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24 May 2023 8:00 AM | WSMTA (Administrator)

By Dagmar Growe, LMT

I have been honored to serve my profession and my fellow massage therapists for the past 7 years as a board member of WSMTA. I love the connection to the amazing people who are leading this organization, and our members. When I started I didn’t know what a WAC was (the rules that govern our profession), or how to find them. My insurance billing was based on a mixture of rumor and guessing. And I felt a sense of isolation, as I was practicing mostly on my own. Stepping up and volunteering for WSMTA has been a huge benefit for me.

I am now in what I hope will be a drawn out final stage of a 30+ year career. As I am shifting my focus to things other than work and family, I have decreased my work time and canceled my health insurance contracts. I am traveling a lot and keep missing WSMTA meetings. I am losing my enthusiasm for taking on insurance companies.

Many of the folks who guide and protect our profession through their volunteer service for WSMTA, AMTA-WA, or the Board of Massage, have done this for 30+ years. They have brought us from being an obscure profession with a dubious reputation into the 21st century: We are accepted as healthcare providers, our patients seek our expertise for their health issues, doctors refer to us, and yes, well, insurance companies reimburse for our services – kind of. None of this has come easy, every step was fought for, and there is a constant pressure all around us to reverse this progress. Municipalities write codes that discriminate and aim to limit our scope of practice in the name of fighting human trafficking. Insurance companies try to limit coverage for massage therapy, or to make processes so cumbersome that we would give up and go away. I believe massage therapy as a healthcare modality does not have a future unless we keep fighting for it. There is an urgent need for younger therapists to be trained to step in to take our place as this current generation of therapists transitions out.

I have therefore decided to step down from my position as a WSMTA Board member and make room for someone who has a longer professional life ahead of them, and more energy and investment. Please notice that I did not mention “more time”, as just about nobody I know has extra time on their hands. However, a wise friend of mine once told me: “I don’t have time, I make time. For what’s important to me.” And my profession has always been important to me. I am planning to continue to be involved actively, mentoring younger therapists, giving more of my attention to South Sound LMTs, a local networking group that I have been part of since I first got licensed, and you might see the one or other article I feel compelled to write for WSMTA. As a lifetime member I will continue to be part of it, giving my time to the occasional project.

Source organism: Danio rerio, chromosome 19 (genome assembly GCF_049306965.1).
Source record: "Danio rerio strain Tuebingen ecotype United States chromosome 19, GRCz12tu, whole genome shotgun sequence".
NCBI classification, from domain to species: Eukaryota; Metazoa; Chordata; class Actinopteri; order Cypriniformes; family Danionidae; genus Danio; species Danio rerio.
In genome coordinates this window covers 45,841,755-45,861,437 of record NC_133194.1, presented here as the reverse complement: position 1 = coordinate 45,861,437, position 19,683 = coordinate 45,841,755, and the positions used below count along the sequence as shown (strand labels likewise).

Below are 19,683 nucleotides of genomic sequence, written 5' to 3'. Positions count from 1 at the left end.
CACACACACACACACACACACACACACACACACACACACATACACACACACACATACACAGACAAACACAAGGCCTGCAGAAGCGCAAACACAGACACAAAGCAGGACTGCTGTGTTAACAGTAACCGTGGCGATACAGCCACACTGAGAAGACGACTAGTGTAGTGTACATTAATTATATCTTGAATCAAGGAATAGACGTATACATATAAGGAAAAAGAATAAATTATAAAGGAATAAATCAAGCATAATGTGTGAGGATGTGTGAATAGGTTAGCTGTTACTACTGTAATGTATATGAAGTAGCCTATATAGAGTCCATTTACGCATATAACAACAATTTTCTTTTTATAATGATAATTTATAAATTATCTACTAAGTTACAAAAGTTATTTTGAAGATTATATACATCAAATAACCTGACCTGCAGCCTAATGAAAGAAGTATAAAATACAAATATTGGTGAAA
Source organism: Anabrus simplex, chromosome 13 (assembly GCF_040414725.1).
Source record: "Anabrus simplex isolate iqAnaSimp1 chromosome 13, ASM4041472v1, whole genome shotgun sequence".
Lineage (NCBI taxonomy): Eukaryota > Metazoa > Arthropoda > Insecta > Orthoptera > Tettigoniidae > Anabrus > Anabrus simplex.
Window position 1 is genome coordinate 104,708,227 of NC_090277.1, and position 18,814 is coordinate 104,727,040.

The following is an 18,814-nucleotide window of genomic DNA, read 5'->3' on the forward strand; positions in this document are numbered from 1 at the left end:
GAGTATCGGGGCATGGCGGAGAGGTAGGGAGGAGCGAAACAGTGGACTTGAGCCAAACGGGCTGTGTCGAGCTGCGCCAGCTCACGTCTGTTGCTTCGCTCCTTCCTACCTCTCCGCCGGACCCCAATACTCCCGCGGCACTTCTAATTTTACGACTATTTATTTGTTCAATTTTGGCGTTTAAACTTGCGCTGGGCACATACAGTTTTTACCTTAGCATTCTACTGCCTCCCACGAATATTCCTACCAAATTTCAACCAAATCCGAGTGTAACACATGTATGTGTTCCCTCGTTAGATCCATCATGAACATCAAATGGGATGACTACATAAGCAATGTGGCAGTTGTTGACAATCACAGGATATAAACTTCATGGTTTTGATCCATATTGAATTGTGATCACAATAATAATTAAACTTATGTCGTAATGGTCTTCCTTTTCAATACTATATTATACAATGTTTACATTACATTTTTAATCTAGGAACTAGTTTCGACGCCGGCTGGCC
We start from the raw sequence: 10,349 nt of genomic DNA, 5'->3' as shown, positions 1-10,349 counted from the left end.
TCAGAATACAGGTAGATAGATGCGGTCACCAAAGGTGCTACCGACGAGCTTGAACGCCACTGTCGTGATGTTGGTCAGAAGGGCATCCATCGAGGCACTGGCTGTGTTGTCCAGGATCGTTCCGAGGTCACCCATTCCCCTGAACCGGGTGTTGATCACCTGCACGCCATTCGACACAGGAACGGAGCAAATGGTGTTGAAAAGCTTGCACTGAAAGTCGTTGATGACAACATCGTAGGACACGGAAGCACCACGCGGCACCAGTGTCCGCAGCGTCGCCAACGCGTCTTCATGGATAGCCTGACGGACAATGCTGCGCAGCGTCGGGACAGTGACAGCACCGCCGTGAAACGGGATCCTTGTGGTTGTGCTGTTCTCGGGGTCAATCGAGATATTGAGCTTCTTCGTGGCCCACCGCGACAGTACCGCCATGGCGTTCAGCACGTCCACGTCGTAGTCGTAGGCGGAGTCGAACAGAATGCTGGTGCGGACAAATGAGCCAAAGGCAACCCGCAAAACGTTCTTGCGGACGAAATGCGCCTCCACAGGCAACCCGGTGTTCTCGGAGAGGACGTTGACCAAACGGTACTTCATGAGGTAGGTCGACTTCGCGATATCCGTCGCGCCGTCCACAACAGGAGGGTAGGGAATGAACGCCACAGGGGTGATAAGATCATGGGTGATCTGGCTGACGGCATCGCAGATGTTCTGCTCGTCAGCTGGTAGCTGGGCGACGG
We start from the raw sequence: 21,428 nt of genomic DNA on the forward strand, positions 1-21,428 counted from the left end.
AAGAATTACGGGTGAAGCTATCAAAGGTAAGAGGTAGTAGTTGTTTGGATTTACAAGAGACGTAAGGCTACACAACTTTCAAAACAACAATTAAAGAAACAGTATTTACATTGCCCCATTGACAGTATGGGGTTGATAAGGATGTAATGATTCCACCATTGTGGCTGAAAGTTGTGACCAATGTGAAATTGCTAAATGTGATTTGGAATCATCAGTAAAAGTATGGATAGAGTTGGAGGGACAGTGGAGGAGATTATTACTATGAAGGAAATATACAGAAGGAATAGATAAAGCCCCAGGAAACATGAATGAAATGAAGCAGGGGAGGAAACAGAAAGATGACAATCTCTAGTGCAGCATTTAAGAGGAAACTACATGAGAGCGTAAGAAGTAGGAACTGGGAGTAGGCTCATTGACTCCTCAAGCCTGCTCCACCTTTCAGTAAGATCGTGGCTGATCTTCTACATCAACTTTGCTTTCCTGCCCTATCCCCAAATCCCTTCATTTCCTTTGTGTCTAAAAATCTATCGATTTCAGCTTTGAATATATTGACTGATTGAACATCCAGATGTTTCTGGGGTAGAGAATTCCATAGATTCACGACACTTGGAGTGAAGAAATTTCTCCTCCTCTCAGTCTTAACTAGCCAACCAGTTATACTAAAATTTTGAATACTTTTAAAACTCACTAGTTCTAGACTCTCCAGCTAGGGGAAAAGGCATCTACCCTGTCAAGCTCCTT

What does this position entail? Board members are also part of one of our programs (in my case Clinical Practice, there are also Membership and Government Relations). That’s 2 phone or zoom meetings a month, a total of about 4 hours, which count towards your continuing education hours. Whatever board members contribute beyond those meetings is mostly based on their interests and the time they are able to make available. My contribution has mostly consisted of writing articles, researching information, answering member questions, and taking minutes at meetings.

If you do care about our profession, and want to see it thrive in the future I very much encourage you to start volunteering now. Bylaws require that members serve actively for 6 months on one of the programs before being eligible to serve as a director. Please do not hesitate to nominate yourself or contact us to let us know in what function or area you would like to volunteer. Your service is needed to ensure the viability of our profession in the future.

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